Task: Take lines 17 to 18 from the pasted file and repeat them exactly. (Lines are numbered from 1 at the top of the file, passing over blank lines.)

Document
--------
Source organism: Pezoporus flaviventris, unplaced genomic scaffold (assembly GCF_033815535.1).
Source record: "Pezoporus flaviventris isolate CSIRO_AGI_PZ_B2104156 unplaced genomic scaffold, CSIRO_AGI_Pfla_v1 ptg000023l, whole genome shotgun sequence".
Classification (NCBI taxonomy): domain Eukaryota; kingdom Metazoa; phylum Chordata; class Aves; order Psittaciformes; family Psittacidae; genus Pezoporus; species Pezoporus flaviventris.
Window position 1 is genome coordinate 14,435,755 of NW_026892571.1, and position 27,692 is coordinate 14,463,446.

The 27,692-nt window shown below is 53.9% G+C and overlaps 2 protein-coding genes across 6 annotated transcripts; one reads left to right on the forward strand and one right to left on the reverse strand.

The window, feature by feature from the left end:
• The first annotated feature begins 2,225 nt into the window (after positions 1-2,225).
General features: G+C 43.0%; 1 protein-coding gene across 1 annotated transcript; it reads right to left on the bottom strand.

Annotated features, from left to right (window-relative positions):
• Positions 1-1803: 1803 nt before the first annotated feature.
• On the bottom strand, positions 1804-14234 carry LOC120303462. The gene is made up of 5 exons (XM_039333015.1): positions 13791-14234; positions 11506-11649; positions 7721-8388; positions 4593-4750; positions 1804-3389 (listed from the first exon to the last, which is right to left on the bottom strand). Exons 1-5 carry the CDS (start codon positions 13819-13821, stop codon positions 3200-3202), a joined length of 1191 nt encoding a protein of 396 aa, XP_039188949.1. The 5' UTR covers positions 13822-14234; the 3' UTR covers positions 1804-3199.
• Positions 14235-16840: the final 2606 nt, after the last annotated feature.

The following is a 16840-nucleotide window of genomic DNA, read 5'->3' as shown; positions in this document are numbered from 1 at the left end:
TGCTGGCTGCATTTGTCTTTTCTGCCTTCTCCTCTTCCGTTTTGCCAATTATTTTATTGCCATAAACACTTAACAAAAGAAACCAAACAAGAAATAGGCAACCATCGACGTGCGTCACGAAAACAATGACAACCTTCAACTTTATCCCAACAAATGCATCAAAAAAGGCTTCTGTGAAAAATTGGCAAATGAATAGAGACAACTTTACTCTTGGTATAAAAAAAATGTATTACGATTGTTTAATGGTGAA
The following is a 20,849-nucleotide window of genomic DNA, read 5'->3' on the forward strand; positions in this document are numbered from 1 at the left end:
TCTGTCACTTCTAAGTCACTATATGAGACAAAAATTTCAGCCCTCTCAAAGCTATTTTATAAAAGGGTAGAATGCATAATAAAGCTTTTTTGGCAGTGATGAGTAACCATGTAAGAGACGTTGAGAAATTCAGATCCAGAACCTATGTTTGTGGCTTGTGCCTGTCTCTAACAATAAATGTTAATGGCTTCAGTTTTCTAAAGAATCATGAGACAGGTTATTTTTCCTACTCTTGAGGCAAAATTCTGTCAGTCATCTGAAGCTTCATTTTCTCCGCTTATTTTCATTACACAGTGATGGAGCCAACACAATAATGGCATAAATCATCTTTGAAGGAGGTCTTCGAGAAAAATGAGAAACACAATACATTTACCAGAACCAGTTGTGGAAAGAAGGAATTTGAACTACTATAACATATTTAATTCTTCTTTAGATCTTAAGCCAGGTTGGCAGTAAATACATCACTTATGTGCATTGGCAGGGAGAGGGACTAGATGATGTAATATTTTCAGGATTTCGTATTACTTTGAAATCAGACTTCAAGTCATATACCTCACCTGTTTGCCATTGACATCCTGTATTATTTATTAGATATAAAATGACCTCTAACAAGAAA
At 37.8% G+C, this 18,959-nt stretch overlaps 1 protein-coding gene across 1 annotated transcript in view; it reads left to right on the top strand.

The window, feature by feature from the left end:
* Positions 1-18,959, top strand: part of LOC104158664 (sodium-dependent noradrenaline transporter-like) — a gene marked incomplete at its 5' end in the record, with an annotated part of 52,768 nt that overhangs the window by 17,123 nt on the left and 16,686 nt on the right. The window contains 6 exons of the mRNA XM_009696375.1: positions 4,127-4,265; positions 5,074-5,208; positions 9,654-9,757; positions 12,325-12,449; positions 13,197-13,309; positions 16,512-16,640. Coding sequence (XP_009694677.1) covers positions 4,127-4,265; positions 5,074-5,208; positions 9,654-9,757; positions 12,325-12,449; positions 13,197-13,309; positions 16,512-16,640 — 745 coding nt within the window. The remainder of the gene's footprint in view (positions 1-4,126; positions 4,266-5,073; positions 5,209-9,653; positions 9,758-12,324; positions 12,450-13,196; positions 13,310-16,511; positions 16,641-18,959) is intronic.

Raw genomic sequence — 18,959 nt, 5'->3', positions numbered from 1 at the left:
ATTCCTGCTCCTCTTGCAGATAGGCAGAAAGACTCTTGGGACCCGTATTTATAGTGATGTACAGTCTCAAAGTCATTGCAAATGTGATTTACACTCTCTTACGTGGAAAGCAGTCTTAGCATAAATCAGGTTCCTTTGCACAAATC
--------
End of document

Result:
At 37.8% G+C, this 18,959-nt stretch overlaps 1 protein-coding gene across 1 annotated transcript in view; it reads left to right on the top strand.

The window, feature by feature from the left end: